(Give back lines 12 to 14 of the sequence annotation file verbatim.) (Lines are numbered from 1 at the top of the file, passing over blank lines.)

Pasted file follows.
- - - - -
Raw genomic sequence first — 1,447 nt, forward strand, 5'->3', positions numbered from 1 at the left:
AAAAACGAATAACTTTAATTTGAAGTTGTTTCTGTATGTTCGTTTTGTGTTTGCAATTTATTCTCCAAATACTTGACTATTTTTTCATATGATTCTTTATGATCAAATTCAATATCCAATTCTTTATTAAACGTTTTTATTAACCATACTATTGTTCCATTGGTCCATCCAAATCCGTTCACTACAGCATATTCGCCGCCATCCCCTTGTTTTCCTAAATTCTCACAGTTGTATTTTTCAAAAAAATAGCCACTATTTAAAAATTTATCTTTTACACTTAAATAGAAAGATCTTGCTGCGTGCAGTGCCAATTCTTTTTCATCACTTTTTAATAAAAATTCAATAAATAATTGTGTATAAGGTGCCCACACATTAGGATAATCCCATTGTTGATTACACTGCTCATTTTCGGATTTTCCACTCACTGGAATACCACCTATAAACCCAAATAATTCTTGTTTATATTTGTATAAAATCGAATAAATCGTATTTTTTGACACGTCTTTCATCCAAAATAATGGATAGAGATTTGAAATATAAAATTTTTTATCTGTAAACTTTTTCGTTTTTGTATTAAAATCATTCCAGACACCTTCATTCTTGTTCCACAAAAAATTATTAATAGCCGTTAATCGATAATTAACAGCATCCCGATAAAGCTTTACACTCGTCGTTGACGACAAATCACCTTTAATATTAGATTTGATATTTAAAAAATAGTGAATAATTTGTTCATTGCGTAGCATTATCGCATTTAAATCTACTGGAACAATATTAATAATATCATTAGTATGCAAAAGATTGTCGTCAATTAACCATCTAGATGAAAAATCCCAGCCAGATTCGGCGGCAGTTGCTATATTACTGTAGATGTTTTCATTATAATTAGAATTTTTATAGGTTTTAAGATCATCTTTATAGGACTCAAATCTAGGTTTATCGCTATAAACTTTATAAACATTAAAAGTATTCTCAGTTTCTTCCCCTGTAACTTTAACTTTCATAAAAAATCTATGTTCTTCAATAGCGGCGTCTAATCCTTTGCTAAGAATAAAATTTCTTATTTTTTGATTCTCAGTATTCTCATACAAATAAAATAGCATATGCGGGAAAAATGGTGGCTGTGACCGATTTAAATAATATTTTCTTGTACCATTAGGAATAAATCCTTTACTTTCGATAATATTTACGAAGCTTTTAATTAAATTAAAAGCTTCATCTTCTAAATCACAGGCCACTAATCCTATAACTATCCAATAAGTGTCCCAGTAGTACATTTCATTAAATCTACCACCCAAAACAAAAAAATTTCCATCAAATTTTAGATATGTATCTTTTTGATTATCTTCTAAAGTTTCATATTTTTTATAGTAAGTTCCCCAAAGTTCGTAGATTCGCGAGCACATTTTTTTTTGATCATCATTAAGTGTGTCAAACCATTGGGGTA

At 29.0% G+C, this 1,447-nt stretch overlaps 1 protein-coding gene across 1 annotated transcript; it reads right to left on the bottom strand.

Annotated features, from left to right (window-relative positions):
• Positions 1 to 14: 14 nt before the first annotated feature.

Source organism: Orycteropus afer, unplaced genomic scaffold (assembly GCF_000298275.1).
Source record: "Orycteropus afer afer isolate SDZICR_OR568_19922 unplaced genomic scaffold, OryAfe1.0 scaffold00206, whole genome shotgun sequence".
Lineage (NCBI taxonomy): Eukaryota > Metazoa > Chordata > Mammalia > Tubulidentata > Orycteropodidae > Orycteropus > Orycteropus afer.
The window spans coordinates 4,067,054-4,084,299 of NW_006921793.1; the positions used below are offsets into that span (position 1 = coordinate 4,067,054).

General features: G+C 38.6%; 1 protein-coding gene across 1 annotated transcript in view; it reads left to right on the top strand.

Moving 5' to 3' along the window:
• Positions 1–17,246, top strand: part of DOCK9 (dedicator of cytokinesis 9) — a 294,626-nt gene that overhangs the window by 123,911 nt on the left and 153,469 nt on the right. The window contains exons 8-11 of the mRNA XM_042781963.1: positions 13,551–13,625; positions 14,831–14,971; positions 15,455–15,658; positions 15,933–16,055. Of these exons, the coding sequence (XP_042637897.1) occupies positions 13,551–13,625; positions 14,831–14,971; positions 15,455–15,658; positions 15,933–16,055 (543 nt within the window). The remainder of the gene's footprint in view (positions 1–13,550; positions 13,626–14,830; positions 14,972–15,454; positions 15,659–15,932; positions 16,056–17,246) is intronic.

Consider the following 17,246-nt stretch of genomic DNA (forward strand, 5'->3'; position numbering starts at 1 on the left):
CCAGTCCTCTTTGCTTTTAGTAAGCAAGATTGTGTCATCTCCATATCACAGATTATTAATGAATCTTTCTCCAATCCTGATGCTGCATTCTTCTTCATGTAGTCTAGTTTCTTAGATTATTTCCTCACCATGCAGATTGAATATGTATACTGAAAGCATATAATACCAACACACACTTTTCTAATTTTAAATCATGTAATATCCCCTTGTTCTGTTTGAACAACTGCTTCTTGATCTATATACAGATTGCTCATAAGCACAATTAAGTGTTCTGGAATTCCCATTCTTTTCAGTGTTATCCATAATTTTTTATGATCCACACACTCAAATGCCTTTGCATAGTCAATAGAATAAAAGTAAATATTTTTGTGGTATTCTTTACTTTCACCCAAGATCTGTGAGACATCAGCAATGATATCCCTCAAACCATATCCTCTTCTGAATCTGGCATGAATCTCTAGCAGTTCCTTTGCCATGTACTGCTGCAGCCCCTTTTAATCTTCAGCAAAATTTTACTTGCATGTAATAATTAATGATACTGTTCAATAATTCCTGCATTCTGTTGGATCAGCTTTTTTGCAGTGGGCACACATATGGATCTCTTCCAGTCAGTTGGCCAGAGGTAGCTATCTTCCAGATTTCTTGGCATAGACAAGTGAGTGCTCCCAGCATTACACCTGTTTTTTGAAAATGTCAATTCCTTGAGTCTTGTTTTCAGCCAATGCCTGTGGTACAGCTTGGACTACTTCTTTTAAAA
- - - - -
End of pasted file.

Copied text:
• Positions 1–17,246, top strand: part of DOCK9 (dedicator of cytokinesis 9) — a 294,626-nt gene that overhangs the window by 123,911 nt on the left and 153,469 nt on the right. The window contains exons 8-11 of the mRNA XM_042781963.1: positions 13,551–13,625; positions 14,831–14,971; positions 15,455–15,658; positions 15,933–16,055. Of these exons, the coding sequence (XP_042637897.1) occupies positions 13,551–13,625; positions 14,831–14,971; positions 15,455–15,658; positions 15,933–16,055 (543 nt within the window). The remainder of the gene's footprint in view (positions 1–13,550; positions 13,626–14,830; positions 14,972–15,454; positions 15,659–15,932; positions 16,056–17,246) is intronic.

Consider the following 17,246-nt stretch of genomic DNA (forward strand, 5'->3'; position numbering starts at 1 on the left):
CCAGTCCTCTTTGCTTTTAGTAAGCAAGATTGTGTCATCTCCATATCACAGATTATTAATGAATCTTTCTCCAATCCTGATGCTGCATTCTTCTTCATGTAGTCTAGTTTCTTAGATTATTTCCTCACCATGCAGATTGAATATGTATACTGAAAGCATATAATACCAACACACACTTTTCTAATTTTAAATCATGTAATATCCCCTTGTTCTGTTTGAACAACTGCTTCTTGATCTATATACAGATTGCTCATAAGCACAATTAAGTGTTCTGGAATTCCCATTCTTTTCAGTGTTATCCATAATTTTTTATGATCCACACACTCAAATGCCTTTGCATAGTCAATAGAATAAAAGTAAATATTTTTGTGGTATTCTTTACTTTCACCCAAGATCTGTGAGACATCAGCAATGATATCCCTCAAACCATATCCTCTTCTGAATCTGGCATGAATCTCTAGCAGTTCCTTTGCCATGTACTGCTGCAGCCCCTTTTAATCTTCAGCAAAATTTTACTTGCATGTAATAATTAATGATACTGTTCAATAATTCCTGCATTCTGTTGGATCAGCTTTTTTGCAGTGGGCACACATATGGATCTCTTCCAGTCAGTTGGCCAGAGGTAGCTATCTTCCAGATTTCTTGGCATAGACAAGTGAGTGCTCCCAGCATTACACCTGTTTTTTGAAAATGTCAATTCCTTGAGTCTTGTTTTCAGCCAATGCCTGTGGTACAGCTTGGACTACTTCTTTTAAAA